Trenchfoot <ul><li>From having wet feet most of the time and nowhere to dry them out </li></ul>
Dead bodies…. <ul><li>Left to rot in the trenches because of the machine gun fire that kept the soldiers in the trenches </li></ul><ul><li>An easy food source for rats and a place to breed disease </li></ul>
Poetry and Literature of World War I Extra Credit is available
Dulce Et Decorum Est Bent double, like old beggars under sacks, Knock-kneed, coughing like hags, we cursed through sludge, Till on the haunting flares we turned our backs And towards our distant rest began to trudge. Men marched asleep. Many had lost their boots But limped on, blood-shod. All went lame; all blind; Drunk with fatigue; deaf even to the hoots Of disappointed shells that dropped behind. GAS! Gas! Quick, boys!-- An ecstasy of fumbling, Fitting the clumsy helmets just in time; But someone still was yelling out and stumbling And floundering like a man in fire or lime.-- Dim, through the misty panes and thick green light As under a green sea, I saw him drowning.
* It is sweet and proper to die for your country Wilfred Owen, died 1918 In all my dreams, before my helpless sight, He plunges at me, guttering, choking, drowning. If in some smothering dreams you too could pace Behind the wagon that we flung him in, And watch the white eyes writhing in his face, His hanging face, like a devil's sick of sin; If you could hear, at every jolt, the blood Come gargling from the froth-corrupted lungs, Obscene as cancer, bitter as the cud Of vile, incurable sores on innocent tongues,-- My friend, you would not tell with such high zest To children ardent for some desperate glory, The old Lie: Dulce et decorum est Pro patria mori. *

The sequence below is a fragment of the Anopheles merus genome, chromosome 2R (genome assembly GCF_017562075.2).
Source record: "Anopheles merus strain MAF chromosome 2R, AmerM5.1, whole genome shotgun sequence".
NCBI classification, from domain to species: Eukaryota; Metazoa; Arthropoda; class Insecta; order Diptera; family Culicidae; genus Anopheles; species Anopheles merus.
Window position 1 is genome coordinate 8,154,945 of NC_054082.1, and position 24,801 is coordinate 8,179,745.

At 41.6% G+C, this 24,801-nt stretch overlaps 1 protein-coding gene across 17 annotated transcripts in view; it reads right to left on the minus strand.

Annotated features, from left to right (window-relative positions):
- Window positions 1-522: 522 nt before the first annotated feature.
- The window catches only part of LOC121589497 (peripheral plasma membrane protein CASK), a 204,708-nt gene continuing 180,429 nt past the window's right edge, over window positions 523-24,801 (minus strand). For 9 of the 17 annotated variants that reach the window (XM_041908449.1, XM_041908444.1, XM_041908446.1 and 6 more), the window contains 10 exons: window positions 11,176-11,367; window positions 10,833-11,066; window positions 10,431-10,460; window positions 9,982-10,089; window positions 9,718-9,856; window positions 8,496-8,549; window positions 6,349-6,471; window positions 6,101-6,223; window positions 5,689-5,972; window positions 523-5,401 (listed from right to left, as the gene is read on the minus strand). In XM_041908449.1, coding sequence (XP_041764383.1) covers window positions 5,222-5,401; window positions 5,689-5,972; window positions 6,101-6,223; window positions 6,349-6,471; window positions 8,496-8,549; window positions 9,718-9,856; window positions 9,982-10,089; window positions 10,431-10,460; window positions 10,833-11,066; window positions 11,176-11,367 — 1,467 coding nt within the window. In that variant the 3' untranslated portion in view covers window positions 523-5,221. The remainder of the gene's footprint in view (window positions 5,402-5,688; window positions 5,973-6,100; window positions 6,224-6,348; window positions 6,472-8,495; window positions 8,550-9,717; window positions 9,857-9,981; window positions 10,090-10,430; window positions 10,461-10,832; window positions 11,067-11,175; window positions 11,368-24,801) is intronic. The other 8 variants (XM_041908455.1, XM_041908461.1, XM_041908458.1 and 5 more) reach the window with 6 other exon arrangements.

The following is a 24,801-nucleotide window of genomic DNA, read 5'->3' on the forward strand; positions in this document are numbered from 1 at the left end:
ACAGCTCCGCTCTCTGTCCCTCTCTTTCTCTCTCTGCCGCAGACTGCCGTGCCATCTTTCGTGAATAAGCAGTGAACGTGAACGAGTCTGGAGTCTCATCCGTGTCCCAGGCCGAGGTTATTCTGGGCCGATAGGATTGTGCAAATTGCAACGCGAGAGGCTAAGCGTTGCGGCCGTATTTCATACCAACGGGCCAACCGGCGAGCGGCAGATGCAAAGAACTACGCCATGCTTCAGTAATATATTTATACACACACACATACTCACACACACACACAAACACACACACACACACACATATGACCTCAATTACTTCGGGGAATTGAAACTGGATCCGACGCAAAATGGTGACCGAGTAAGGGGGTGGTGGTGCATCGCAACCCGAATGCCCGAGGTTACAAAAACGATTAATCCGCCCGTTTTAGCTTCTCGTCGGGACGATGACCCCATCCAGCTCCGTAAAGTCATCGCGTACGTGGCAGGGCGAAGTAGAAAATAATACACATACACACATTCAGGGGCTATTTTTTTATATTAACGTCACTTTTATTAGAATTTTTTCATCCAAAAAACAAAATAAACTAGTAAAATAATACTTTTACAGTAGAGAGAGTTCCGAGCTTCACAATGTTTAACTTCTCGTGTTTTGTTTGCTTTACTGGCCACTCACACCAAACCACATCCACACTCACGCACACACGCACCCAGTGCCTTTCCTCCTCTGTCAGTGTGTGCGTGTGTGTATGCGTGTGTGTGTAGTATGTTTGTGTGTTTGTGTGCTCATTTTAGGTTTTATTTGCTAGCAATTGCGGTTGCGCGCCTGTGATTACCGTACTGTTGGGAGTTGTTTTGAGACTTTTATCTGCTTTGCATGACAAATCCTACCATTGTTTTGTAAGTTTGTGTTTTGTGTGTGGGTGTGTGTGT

Louse Hunting Nudes -- stark and glistening, Yelling in lurid glee. Grinning faces And raging limbs Whirl over the floor one fire. For a shirt verminously busy Yon soldier tore from his throat, with oaths Godhead might shrink at, but not the lice. And soon the shirt was aflare Over the candle he'd lit while we lay. Then we all sprang up and stript To hunt the verminous brood. Soon like a demons' pantomine The place was raging.
What a louse looks like if it were large enough to see.
See the silhouettes agape, See the glibbering shadows Mixed with the battled arms on the wall. See gargantuan hooked fingers Pluck in supreme flesh To smutch supreme littleness. See the merry limbs in hot Highland fling Because some wizard vermin Charmed from the quiet this revel When our ears were half lulled By the dark music Blown from Sleep's trumpet Isaac Rosenberg
In Flanders Fields <ul><li>John McCrae, died 1918 </li></ul>In Flanders fields the poppies blow Between the crosses, row on row That mark our place; and in the sky The larks, still bravely singing, fly Scarce heard amid the guns below. We are the Dead. Short days ago We lived, felt dawn, saw sunset glow, Loved and were loved, and now we lie In Flanders fields. Take up our quarrel with the foe: To you from failing hands we throw The torch; be yours to hold it high. If ye break faith with us who die We shall not sleep, though poppies grow In Flanders fields.
More resources on page 986 of the text. Possible extra credit test score <ul><li>Write a poem as if you were a soldier or a medic during World War I, living and working in the trenches. It must be at least 12 lines and actually be decent. </li></ul>